OK, that seals it...I'm definitely screwed...that guy peed on his headdress to keep his head cooler in the desert...ewwww....

2/08/2007 09:59:00 AM  
Blogger Mark said...

:))) it gets better, hope your not thursty.

2/08/2007 10:02:00 AM  
Anonymous Anonymous said...

Coming this fall on PBS...

"This Old Yurt"

2/08/2007 10:08:00 AM  
Blogger Edward_ said...

Mark, that series is like totally addictive...the grosser it gets the more I can't turn away...this video on "raw" eating is stunning

"This Old Yurt"

he he...with Bob Vilabekov

2/08/2007 10:23:00 AM  
Blogger Mark said...

Nothing like a little maggot protein before I begin a painting.

2/08/2007 10:39:00 AM  
Blogger Edward_ said...

Nothing like a little maggot protein before I begin a painting.

Hmmm...that raises another interesting question...if you're on a deserted island, would you be able to make your own canvases, brushes, and paints????

2/08/2007 10:51:00 AM  
Blogger George said...

Ed,

I loved that photograph of you and the Bambino in the yurt. Correct me if I am wrong, but isn’t the landscape in that area fairly drab? The color in the weavings, rugs, etc might also fulfill a psychic or psychological necessity as well as serve in a decorative function. A way of visually cheering up the day.

In looking at the photo, the construction of the yurt is fascinating. It looks like the ‘walls’ can be disassembled and scissor close into a nice bundle. I also expect that the ‘framing’, both the wall and the ceiling provide more stability in the winds that must be common in the area. After 2000 years, it may be a ‘crude’ technology but one which has withstood the test of time. The design would have a structural flexibility allowing it to moderately deform without failing structurally. A yurt is made like it is because its design works, form follows function.

As for the ‘thankless tasks’ involved in weaving, spinning etc, this is a characteristic of hand made objects including artworks. Just a thought.

2/08/2007 11:26:00 AM  
Anonymous ml said...

I can see it now: New Yurt, cultural center of the country, a blaze of pattern and color....

2/08/2007 11:27:00 AM  
Anonymous Henry said...

Ed - I think you need The Dangerous Book for Boys.

If I were on a desert island I would work in "mixed media," of course.

2/08/2007 11:35:00 AM  
Blogger Edward_ said...

As for the ‘thankless tasks’ involved in weaving, spinning etc,

Yeah, George, I regretted that characterization after I reread it...lazy writing.

I have a wonderful photo of a yurt dissasembled and stored away for the winter...I'll try to find it and post. You're right about how compactly they can be stored.

Some yurts are so remarkably luxurious...there's one totally decked out in the Lenin Museum (now the Historical Museum) in Central Bishkek...MTV Kyrgyz Cribs: Yurt Style can't be far off.

2/08/2007 11:41:00 AM  
Blogger Tracy said...

My husband and I moved to the country a few years ago and since then, have made a conscious effort to live a more self-sustainable life. We have extensive vegetable gardens, raise chickens and plan to add goats and sheep next year. We take full advantage of modern technology, but we can also see a way to have a nice (but very different!) life without much of that, if need be.

Our life is much more grounded now, and while it's hard to explain, everything, including my work, seems more clear than it did in the 'burbs. And those that knew us then think it's comical that we have such a different lifestyle now. I do too, but somehow it does connect for us and with the art we both create.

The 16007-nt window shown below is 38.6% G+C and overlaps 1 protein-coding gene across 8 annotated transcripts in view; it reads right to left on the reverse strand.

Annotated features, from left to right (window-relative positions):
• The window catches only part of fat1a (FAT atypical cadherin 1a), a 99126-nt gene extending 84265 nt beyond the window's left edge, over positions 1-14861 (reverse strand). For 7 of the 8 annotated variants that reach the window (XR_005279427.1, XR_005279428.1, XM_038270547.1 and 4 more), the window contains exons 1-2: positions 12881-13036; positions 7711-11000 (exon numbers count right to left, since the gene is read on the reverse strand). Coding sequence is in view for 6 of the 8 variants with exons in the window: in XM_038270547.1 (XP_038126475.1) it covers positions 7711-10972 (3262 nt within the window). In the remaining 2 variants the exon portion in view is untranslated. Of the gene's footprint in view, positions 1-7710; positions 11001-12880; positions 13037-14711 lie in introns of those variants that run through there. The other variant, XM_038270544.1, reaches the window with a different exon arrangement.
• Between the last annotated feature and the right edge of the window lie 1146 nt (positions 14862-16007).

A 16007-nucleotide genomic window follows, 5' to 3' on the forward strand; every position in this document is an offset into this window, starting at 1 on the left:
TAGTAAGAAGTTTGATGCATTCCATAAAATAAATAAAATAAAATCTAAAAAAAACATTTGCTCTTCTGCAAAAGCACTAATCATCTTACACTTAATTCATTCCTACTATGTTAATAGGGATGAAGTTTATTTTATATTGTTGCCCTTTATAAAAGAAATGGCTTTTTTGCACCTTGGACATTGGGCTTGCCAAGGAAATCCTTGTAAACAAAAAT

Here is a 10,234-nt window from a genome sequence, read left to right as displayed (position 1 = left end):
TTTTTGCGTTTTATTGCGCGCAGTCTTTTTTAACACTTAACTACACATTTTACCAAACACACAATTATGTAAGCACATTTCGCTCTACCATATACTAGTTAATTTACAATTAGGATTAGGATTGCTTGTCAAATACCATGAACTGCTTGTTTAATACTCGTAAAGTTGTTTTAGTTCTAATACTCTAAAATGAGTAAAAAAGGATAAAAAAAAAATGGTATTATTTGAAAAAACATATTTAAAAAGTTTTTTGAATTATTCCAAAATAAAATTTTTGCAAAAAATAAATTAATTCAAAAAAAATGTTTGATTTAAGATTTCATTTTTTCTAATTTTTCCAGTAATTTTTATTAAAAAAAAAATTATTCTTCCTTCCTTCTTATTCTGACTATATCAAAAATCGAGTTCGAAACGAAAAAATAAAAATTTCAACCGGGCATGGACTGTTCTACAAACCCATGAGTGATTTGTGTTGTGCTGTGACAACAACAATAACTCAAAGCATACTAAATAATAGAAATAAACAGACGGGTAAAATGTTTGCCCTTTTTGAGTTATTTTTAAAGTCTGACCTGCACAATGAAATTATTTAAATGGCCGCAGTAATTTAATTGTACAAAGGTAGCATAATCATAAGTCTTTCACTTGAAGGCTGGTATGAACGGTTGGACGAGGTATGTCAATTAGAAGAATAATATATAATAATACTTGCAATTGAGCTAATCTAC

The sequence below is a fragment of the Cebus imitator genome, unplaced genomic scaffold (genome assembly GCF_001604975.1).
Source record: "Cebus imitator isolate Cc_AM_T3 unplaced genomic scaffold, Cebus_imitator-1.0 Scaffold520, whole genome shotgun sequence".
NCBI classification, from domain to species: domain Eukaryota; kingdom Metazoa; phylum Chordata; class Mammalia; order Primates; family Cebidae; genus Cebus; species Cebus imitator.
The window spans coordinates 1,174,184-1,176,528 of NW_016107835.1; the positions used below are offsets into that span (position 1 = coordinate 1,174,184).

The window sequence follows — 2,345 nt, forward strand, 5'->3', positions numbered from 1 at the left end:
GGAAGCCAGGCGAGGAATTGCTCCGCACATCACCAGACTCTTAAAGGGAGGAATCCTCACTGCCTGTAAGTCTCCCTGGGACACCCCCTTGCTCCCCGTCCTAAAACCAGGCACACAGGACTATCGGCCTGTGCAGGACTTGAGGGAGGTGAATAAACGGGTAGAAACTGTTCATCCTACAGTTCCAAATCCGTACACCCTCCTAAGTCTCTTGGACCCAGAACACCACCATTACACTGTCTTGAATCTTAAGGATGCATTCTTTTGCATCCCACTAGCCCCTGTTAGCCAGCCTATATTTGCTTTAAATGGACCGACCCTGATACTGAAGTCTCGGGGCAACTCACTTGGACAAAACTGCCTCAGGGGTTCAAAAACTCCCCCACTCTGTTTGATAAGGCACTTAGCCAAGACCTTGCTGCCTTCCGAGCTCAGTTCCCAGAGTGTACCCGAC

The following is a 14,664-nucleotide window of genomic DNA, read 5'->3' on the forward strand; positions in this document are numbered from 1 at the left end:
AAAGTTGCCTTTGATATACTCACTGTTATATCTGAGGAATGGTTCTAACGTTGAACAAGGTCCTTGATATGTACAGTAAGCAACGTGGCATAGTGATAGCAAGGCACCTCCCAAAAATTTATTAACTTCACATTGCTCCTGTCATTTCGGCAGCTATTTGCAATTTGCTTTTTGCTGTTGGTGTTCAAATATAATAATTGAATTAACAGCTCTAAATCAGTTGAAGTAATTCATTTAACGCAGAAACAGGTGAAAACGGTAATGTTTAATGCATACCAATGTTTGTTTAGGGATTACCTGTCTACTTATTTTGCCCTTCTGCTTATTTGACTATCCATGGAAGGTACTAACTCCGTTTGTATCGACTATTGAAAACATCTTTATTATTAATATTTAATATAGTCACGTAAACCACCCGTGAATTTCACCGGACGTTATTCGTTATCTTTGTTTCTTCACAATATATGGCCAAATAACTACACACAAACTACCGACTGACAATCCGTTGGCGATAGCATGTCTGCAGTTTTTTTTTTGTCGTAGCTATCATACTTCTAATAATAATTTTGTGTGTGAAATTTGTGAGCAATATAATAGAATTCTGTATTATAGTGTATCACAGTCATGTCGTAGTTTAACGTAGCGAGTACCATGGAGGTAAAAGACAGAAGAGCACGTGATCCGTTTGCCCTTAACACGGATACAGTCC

PS And I knit sweaters, hats and scarves for our family and friends:) It's very relaxing.

2/08/2007 12:23:00 PM  
Blogger George said...

Ed,

I wasn’t in disagreement over the notion of ‘thankless tasks’, it are often part of the process, a process that can be ‘thankless’ sometimes and on others not. I was suggesting that maybe we value these types of objects because we respond empathetically to them. We sense the care the maker has invested in them. I am using both ‘care’ and ‘tasks’ in an extended sense here, not just as craft but also the thought behind the process. I think that the compelling results of creation, art, craft, writing, music etc, convey this sense of caring and involvement by the maker.

2/08/2007 01:13:00 PM  
Anonymous Oriane Stender said...

I have felt a compelling need to keep alive old technologies like sewing and weaving and use them in my work. (Nothing to do with 9/11 for me; this predates 9/11 by years.) It's hard to explain exactly why. Partly it's the connection to traditional "making", to the unity of the mind and the hand that is embedded in objects that we make by hand, and I also enjoy feeling connected to a tradition that lots of "regular" people (non-artists) have engaged in for thousands of years. Weaving is actually quite a complex, and very old, technology. I think this has been mentioned before, but the Jacquard loom in 18th France was seminal (or ovule, if you will) to the development of computers. I also love weaving for formal/conceptual/integral reasons: as you weave you are incrementally forming both the structure and surface of something, unlike with painting, in which you basically are decorating the surface of a stretched piece of (woven!) cloth.

But I do modernize, in that I'm not making rugs and clothes; I'm using ancient technologies with comtemporary materials to hopefully create a link between past and present.

Beautiful yurt, by the way.

2/08/2007 01:53:00 PM  
Blogger John Holdway said...